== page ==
SO2 testing is an integral part of winemaking and SO2 management begins as soon as you add sulfite to the wine. Having the right amount of SO2 in your wine prevents enzymatic browning and guards against premature oxidation. SO2 preserves freshness and color and it helps stabilize a wine against microbial spoilage. If a wine does not contain the required amount of SO2, chances are it won't gracefully make it past one year in the bottle (depending on the wine pH
Bound & Free SO2:
There are two forms of SO2 that we need to be aware of: Bound SO2
and Free SO2
. When you make an SO2 addition, a portion of it binds with elements in the must or wine (acetaldehyde, yeast, bacteria, sugars, tannin, oxygen, etc.) and is referred to as bound
. The rest of the addition remains unbound and is referred to as free
. It is this latter portion we are interested in because only this free SO2 brings you the previously mentioned benefits/protection.
How Much SO2 Should I Use?:
The actual amount of SO2 needed is quite small, and is referred to as "ppm" (parts per million). The goal with SO2 testing and management is to use the least amount needed in order to maintain a beneficial saturation level (0.8 ppm molecular of SO2), while trying to avoid adding too much, which would flaw the wine by giving it a sulfite smell and/or taste. Interestingly, the amount of SO2 needed to protect a wine is dependent on its pH; at a higher wine pH the required ppm of SO2 is higher than it is at a lower wine pH. For example, a wine with a pH of 3.3 requires 27 ppm free SO2, while a wine with a pH of 3.7 needs 64 ppm free SO2 to remain protected.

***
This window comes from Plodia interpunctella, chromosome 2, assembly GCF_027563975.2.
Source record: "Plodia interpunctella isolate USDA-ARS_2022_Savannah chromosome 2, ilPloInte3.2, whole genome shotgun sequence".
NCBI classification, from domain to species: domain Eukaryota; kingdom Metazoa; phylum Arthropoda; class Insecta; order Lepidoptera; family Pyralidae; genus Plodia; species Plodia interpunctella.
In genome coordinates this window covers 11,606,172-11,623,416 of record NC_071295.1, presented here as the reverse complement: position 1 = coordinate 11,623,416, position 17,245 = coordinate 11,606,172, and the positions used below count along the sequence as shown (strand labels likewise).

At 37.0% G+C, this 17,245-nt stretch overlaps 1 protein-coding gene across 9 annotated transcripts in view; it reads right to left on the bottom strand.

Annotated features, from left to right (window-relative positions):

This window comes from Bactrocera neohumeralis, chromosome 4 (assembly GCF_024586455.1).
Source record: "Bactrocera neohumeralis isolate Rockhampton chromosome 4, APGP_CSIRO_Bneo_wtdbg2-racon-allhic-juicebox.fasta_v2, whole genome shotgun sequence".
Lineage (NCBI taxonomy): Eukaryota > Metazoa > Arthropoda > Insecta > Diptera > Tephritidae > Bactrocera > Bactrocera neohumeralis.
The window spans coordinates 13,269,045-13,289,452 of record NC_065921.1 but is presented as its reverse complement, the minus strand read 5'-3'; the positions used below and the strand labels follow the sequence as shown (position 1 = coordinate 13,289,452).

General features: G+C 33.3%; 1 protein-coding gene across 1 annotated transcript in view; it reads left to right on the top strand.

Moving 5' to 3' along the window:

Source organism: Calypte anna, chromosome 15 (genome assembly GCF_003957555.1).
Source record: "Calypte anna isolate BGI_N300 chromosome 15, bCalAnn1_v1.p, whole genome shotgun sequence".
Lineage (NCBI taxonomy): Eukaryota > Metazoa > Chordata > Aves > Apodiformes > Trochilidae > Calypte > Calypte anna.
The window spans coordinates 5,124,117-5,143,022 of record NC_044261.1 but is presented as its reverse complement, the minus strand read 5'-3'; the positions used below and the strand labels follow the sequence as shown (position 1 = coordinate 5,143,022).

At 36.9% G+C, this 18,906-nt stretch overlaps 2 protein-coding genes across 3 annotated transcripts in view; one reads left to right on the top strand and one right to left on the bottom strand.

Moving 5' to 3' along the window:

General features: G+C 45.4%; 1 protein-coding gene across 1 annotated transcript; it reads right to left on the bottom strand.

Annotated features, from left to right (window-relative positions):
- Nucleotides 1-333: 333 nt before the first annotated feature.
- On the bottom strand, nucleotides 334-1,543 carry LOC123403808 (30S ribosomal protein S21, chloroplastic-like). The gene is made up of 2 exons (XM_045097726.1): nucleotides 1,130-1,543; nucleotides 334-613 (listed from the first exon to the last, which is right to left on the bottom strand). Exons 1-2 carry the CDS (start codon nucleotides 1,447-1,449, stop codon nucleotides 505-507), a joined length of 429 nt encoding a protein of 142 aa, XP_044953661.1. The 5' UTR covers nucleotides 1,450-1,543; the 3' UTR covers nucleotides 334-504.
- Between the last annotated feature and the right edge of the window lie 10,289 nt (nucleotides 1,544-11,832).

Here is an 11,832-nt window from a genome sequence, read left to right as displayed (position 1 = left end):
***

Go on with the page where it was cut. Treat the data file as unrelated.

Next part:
Complete information on SO2 management, including the pH/SO2 amount needed chart can be found in our Red Winemaking Manual and our White Winemaking Manual